The other children yell out and surge forward, but the vines and roots attack them too.

There is a blur of motion as everyone tries to fight off the trees, and the tree demon's laugh echoes around them.

The only one who was not attacked is the Foster Boy. He doesn't know why, and doesn't have time to question. he goes to Rob, who is being pulled into the dirt as though it were quicksand, and tried to yank him out. it doesn't work, and for a moment, he despairs that he's lost him, when he hits the roots with his bug-clawed arm.

Not only do the roots he touch severe immediately at the contact, but the remaining roots shy way too, releasing their hold.

He stares for a moment, then goes to the others, leaving Rob to pick himself up.

Jen was struggling with the vines; they had wrapped around her in such a way that the rake she had was now tied to her arm. The roots swarmed at her feet, knotting around her ankles and tripping her up. He comes in quickly, slicing through vines and scattering the branches. but there's no time to rest; the others are still being attacked. When he moves to help them, Jen grabbed his arm.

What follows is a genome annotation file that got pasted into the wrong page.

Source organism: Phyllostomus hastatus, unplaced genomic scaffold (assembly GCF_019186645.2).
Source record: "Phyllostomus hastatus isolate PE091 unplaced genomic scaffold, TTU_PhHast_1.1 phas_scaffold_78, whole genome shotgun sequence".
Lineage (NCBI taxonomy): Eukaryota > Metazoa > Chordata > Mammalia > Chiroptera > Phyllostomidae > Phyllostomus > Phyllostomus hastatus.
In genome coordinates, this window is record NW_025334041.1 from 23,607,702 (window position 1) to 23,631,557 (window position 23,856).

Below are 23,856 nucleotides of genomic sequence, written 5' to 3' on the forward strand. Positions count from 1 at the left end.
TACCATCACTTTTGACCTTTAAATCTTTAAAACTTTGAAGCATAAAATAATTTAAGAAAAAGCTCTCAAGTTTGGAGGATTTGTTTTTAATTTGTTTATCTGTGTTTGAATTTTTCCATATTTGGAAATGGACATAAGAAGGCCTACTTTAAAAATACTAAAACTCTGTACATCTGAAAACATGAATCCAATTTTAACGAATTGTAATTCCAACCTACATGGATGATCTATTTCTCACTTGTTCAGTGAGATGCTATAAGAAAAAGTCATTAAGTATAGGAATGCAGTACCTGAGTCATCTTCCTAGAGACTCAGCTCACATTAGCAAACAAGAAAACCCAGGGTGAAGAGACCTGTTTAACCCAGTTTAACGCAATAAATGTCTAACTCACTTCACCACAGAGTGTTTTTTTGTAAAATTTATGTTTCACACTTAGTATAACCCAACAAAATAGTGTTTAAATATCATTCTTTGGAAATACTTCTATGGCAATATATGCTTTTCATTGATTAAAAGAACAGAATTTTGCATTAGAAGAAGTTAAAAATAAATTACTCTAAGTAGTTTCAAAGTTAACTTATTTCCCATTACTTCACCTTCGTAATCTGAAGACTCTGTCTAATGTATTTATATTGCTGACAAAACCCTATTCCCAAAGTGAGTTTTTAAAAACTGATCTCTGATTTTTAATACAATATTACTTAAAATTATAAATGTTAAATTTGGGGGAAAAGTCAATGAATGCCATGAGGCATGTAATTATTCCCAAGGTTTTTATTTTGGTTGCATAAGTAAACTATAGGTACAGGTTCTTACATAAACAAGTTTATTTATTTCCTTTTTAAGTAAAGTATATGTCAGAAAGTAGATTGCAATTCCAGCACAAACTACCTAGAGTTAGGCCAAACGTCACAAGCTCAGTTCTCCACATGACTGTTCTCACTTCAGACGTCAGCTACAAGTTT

"Kill the tree!" she said. Then, she took up the rake and began thwacking at the oncoming vines.

He wants to help them, but knows she's right; if he kills the tree, then maybe the tree demon will die or leave. He runs for it.

The tree demon shouts at him, but Rob hits it with part of the shovel, distracting it. He approaches the tree unmolested.

He goes to the nearest bulging tumor. Using his bug-claw, the Foster Boy rips open the base of the tree, and the bark splits like aged paper. Brown liquid reeking of mud and stagnant water rushes out of the tear, the pressure of it opening the hole wider and wider until a child's shape flows out with the rush. The Other Sister lands on the ground, coughing up brown water. He doesn't stop to help her, there's no time, so he goes to the next bulbous root of the tree. One by one, he tears open the tree, and one by one, the Other Children spill out of the bark.